Function Index() As ActionResult
        Return View()
    End Function

    <HttpPost()> _
    Function Index(ByVal SubmitButton As String) As ActionResult
        Dim ServerCookie As HttpCookie

        ServerCookie = New HttpCookie("background", String.Format("server-cookie-here: {0}", Now.Ticks))
        HttpContext.Response.Cookies.Add(ServerCookie)

        Return View()
    End Function

End Class

And the Home.aspx/Index view:

<%@ Page Language="VB" Inherits="System.Web.Mvc.ViewPage" %>

<!DOCTYPE html PUBLIC "-//W3C//DTD XHTML 1.0 Transitional//EN" "http://www.w3.org/TR/xhtml1/DTD/xhtml1-transitional.dtd">

<html xmlns="http://www.w3.org/1999/xhtml" >
<head runat="server">
    <title>Index</title>
</head>
<body>
    <script type="text/javascript">
        function setCookie(c_name, value, exdays) {
            var exdate = new Date();
            exdate.setDate(exdate.getDate() + exdays);
            var c_value = escape(value) + ((exdays == null) ? "" : "; expires=" + exdate.toUTCString());
            document.cookie = c_name + "=" + c_value;
        }

        function getCookie(c_name) {
            var i, x, y, ARRcookies = document.cookie.split(";");
            for (i = 0; i < ARRcookies.length; i++) {
                x = ARRcookies[i].substr(0, ARRcookies[i].indexOf("="));
                y = ARRcookies[i].substr(ARRcookies[i].indexOf("=") + 1);
                x = x.replace(/^\s+|\s+$/g, "");
                if (x == c_name) {
                    return unescape(y);
                }
            }
        }

        if (getCookie("background") == null) {
            setCookie("background", "client-cookie-here", null);
            document.write("Client cookie set!");
        }
    </script>

    <div>
        <%Html.BeginForm()%>
            Click here to post back: <input type="submit" value="Submit" id="SubmitButton" />
        <%Html.EndForm()%>
    </div>
</body>
</html>

The setCookie and getCookie JavaScript functions used for this demo were pulled from http://www.w3schools.com/js/js_cookies.asp, and were NOT the actual methods I was using when I found this problem (we have a custom library for managing cookies).  However, the source problem ended up being unrelated to the specific Client cookie library.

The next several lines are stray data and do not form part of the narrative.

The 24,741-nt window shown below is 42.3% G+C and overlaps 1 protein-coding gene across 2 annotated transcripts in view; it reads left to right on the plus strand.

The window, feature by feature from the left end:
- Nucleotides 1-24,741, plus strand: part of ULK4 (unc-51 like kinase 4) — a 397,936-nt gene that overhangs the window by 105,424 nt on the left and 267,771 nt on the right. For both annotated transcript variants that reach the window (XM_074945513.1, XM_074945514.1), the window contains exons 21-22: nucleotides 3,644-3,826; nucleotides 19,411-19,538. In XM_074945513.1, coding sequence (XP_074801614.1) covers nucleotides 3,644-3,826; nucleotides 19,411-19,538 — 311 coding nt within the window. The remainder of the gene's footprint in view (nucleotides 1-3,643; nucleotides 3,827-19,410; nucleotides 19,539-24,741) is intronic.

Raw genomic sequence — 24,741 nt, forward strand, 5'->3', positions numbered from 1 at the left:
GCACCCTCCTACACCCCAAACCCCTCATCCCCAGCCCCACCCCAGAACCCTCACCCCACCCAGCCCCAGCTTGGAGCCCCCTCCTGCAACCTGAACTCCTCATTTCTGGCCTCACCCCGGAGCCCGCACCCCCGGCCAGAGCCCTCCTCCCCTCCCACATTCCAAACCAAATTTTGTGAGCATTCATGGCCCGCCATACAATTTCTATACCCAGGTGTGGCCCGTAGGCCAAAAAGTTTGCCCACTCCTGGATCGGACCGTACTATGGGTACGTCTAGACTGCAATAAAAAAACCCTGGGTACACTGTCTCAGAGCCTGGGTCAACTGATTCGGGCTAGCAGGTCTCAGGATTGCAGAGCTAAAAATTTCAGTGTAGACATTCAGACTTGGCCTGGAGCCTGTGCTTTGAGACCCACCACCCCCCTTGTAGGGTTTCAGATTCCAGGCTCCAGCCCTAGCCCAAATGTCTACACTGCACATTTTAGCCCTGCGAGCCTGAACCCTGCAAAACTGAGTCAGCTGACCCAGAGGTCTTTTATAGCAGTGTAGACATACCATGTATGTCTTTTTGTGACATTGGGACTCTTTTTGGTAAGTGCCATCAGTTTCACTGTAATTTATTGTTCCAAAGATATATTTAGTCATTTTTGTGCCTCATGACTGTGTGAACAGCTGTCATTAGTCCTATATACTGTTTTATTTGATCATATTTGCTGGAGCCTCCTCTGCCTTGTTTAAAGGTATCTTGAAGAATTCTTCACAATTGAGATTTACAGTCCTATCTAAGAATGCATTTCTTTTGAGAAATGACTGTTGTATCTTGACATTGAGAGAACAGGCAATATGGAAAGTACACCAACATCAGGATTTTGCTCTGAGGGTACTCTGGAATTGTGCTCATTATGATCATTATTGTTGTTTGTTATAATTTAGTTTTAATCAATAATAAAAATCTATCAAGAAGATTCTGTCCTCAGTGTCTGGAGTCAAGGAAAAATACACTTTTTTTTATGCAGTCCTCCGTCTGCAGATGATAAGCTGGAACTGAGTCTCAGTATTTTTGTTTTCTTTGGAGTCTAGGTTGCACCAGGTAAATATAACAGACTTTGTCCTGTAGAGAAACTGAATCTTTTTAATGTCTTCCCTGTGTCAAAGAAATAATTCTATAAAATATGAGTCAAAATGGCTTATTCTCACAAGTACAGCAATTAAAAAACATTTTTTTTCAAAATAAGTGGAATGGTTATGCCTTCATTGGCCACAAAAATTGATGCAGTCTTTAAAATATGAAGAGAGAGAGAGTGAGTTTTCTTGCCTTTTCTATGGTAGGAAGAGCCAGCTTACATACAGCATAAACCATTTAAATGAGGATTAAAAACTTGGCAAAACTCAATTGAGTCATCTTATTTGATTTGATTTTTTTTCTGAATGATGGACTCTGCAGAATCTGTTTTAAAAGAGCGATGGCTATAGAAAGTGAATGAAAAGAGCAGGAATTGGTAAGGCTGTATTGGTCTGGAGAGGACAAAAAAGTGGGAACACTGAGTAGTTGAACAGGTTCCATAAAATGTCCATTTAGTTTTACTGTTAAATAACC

Finally, I hacked the RegisterRoutes() function in Global.asax.vb to allow for this page to be served as Home.aspx/Index, which was the default home page for the site (again, this is an artifact of this sample which has no real bearing on the problem being analyzed; I include it here just for completeness):

Shared Sub RegisterRoutes(ByVal routes As RouteCollection)
    routes.IgnoreRoute("{resource}.axd/{*pathInfo}")

    routes.MapRoute( _
        "Default", _
        "{*pathInfo}", _
        New With {.controller = "Home", .action = "Index", .id = UrlParameter.Optional} _
    )

    routes.MapRoute( _
        "CatchAll", _
        "{controller}/{action}/{id}", _
        New With {.controller = "Home", .action = "Index", .id = UrlParameter.Optional} _
    )

End Sub

This is enough logic to reproduce the error I was seeing.  I set a break point on the POST version of HomeController.Index(), and inspected the cookie collections:

image

Ignore the third and fourth watches – those will come into play later.  Notice that there are zero Response cookies set so far, and the only Request cookie is from the Client.  The Client cookie was set when the GET version of Index was executed.  So far so good.

Now, if I step through the rest of the Index action method, the Server cookie is added to both collections:

image

Both the Response and Request collections get the new Server cookie.

But why wasn’t the Client cookie being overwritten by the Server cookie in the Request collection?  Why are there two?  If I let the form make another round trip to the Client, things begin to get really hairy:

image

Here we have the form being posted back, but the new Server cookie hasn’t been set yet.  Notice that the Response collection is, again, zero, but there are still two cookies in Request.  If I step through the action method, that’s where the hair-pulling REALLY began: